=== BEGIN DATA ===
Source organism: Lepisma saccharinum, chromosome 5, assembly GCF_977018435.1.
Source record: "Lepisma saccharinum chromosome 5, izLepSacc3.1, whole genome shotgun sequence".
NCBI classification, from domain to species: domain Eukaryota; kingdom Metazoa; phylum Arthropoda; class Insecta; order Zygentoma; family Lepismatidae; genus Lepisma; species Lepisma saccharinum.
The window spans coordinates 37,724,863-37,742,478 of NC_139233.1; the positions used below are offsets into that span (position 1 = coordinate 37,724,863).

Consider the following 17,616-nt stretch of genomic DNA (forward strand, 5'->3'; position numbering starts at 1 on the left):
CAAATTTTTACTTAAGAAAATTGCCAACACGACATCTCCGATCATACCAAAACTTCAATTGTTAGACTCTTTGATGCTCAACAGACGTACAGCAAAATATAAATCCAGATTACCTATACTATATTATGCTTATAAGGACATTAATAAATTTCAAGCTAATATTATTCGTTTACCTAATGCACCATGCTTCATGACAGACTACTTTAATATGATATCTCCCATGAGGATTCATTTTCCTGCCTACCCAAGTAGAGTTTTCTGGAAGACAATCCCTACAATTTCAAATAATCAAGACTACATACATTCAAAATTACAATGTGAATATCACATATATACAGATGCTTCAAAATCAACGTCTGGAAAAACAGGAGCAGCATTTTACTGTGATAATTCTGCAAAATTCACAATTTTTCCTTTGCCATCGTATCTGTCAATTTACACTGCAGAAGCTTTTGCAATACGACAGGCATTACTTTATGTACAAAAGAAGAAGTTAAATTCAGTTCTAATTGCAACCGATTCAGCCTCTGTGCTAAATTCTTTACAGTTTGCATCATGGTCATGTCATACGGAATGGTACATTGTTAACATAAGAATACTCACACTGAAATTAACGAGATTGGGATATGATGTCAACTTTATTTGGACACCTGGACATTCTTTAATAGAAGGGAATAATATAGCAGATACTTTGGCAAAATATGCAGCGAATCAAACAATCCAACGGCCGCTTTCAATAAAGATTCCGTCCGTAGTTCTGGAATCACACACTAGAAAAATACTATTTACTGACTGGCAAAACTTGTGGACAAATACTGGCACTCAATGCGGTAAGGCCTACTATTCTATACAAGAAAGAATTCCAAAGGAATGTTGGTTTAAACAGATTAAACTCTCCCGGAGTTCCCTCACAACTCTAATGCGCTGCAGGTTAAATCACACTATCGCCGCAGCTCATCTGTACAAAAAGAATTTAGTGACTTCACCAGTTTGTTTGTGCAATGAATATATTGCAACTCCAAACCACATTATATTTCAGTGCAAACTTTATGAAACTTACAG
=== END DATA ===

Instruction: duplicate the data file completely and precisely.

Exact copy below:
Source organism: Lepisma saccharinum, chromosome 5, assembly GCF_977018435.1.
Source record: "Lepisma saccharinum chromosome 5, izLepSacc3.1, whole genome shotgun sequence".
NCBI classification, from domain to species: domain Eukaryota; kingdom Metazoa; phylum Arthropoda; class Insecta; order Zygentoma; family Lepismatidae; genus Lepisma; species Lepisma saccharinum.
The window spans coordinates 37,724,863-37,742,478 of NC_139233.1; the positions used below are offsets into that span (position 1 = coordinate 37,724,863).

Consider the following 17,616-nt stretch of genomic DNA (forward strand, 5'->3'; position numbering starts at 1 on the left):
CAAATTTTTACTTAAGAAAATTGCCAACACGACATCTCCGATCATACCAAAACTTCAATTGTTAGACTCTTTGATGCTCAACAGACGTACAGCAAAATATAAATCCAGATTACCTATACTATATTATGCTTATAAGGACATTAATAAATTTCAAGCTAATATTATTCGTTTACCTAATGCACCATGCTTCATGACAGACTACTTTAATATGATATCTCCCATGAGGATTCATTTTCCTGCCTACCCAAGTAGAGTTTTCTGGAAGACAATCCCTACAATTTCAAATAATCAAGACTACATACATTCAAAATTACAATGTGAATATCACATATATACAGATGCTTCAAAATCAACGTCTGGAAAAACAGGAGCAGCATTTTACTGTGATAATTCTGCAAAATTCACAATTTTTCCTTTGCCATCGTATCTGTCAATTTACACTGCAGAAGCTTTTGCAATACGACAGGCATTACTTTATGTACAAAAGAAGAAGTTAAATTCAGTTCTAATTGCAACCGATTCAGCCTCTGTGCTAAATTCTTTACAGTTTGCATCATGGTCATGTCATACGGAATGGTACATTGTTAACATAAGAATACTCACACTGAAATTAACGAGATTGGGATATGATGTCAACTTTATTTGGACACCTGGACATTCTTTAATAGAAGGGAATAATATAGCAGATACTTTGGCAAAATATGCAGCGAATCAAACAATCCAACGGCCGCTTTCAATAAAGATTCCGTCCGTAGTTCTGGAATCACACACTAGAAAAATACTATTTACTGACTGGCAAAACTTGTGGACAAATACTGGCACTCAATGCGGTAAGGCCTACTATTCTATACAAGAAAGAATTCCAAAGGAATGTTGGTTTAAACAGATTAAACTCTCCCGGAGTTCCCTCACAACTCTAATGCGCTGCAGGTTAAATCACACTATCGCCGCAGCTCATCTGTACAAAAAGAATTTAGTGACTTCACCAGTTTGTTTGTGCAATGAATATATTGCAACTCCAAACCACATTATATTTCAGTGCAAACTTTATGAAACTTACAG